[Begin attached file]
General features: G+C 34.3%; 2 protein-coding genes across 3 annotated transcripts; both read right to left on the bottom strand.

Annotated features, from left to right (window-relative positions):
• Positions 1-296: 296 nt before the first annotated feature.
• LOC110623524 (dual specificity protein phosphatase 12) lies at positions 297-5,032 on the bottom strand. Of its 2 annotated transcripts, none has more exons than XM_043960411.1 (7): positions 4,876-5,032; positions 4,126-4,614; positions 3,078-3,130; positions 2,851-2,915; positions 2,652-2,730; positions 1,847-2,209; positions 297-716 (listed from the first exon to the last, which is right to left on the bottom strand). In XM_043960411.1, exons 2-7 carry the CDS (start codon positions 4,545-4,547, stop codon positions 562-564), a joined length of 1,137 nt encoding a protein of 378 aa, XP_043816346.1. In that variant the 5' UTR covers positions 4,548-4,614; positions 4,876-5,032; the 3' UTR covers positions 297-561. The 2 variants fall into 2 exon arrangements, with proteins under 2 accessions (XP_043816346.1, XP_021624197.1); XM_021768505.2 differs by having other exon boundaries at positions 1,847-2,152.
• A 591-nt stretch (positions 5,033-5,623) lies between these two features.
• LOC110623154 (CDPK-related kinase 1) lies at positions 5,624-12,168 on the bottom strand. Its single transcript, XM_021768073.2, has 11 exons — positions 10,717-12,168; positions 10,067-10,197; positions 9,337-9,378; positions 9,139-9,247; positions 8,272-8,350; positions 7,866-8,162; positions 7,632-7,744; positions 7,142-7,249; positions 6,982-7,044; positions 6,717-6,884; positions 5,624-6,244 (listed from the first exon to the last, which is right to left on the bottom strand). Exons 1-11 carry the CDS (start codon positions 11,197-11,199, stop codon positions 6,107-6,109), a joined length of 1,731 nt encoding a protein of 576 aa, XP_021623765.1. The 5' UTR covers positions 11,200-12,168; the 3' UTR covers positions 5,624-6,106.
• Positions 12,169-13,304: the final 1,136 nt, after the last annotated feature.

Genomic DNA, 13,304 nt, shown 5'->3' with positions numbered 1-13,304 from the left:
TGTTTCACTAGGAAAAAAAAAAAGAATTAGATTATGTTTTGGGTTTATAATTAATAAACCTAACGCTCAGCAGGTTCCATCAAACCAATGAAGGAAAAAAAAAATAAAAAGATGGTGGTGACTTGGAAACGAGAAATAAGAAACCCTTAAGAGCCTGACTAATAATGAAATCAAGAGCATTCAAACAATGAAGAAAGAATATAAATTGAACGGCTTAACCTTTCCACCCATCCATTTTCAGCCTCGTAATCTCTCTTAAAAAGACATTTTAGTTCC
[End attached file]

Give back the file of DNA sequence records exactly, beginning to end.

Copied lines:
General features: G+C 34.3%; 2 protein-coding genes across 3 annotated transcripts; both read right to left on the bottom strand.

Annotated features, from left to right (window-relative positions):
• Positions 1-296: 296 nt before the first annotated feature.
• LOC110623524 (dual specificity protein phosphatase 12) lies at positions 297-5,032 on the bottom strand. Of its 2 annotated transcripts, none has more exons than XM_043960411.1 (7): positions 4,876-5,032; positions 4,126-4,614; positions 3,078-3,130; positions 2,851-2,915; positions 2,652-2,730; positions 1,847-2,209; positions 297-716 (listed from the first exon to the last, which is right to left on the bottom strand). In XM_043960411.1, exons 2-7 carry the CDS (start codon positions 4,545-4,547, stop codon positions 562-564), a joined length of 1,137 nt encoding a protein of 378 aa, XP_043816346.1. In that variant the 5' UTR covers positions 4,548-4,614; positions 4,876-5,032; the 3' UTR covers positions 297-561. The 2 variants fall into 2 exon arrangements, with proteins under 2 accessions (XP_043816346.1, XP_021624197.1); XM_021768505.2 differs by having other exon boundaries at positions 1,847-2,152.
• A 591-nt stretch (positions 5,033-5,623) lies between these two features.
• LOC110623154 (CDPK-related kinase 1) lies at positions 5,624-12,168 on the bottom strand. Its single transcript, XM_021768073.2, has 11 exons — positions 10,717-12,168; positions 10,067-10,197; positions 9,337-9,378; positions 9,139-9,247; positions 8,272-8,350; positions 7,866-8,162; positions 7,632-7,744; positions 7,142-7,249; positions 6,982-7,044; positions 6,717-6,884; positions 5,624-6,244 (listed from the first exon to the last, which is right to left on the bottom strand). Exons 1-11 carry the CDS (start codon positions 11,197-11,199, stop codon positions 6,107-6,109), a joined length of 1,731 nt encoding a protein of 576 aa, XP_021623765.1. The 5' UTR covers positions 11,200-12,168; the 3' UTR covers positions 5,624-6,106.
• Positions 12,169-13,304: the final 1,136 nt, after the last annotated feature.

Genomic DNA, 13,304 nt, shown 5'->3' with positions numbered 1-13,304 from the left:
TGTTTCACTAGGAAAAAAAAAAAGAATTAGATTATGTTTTGGGTTTATAATTAATAAACCTAACGCTCAGCAGGTTCCATCAAACCAATGAAGGAAAAAAAAAATAAAAAGATGGTGGTGACTTGGAAACGAGAAATAAGAAACCCTTAAGAGCCTGACTAATAATGAAATCAAGAGCATTCAAACAATGAAGAAAGAATATAAATTGAACGGCTTAACCTTTCCACCCATCCATTTTCAGCCTCGTAATCTCTCTTAAAAAGACATTTTAGTTCC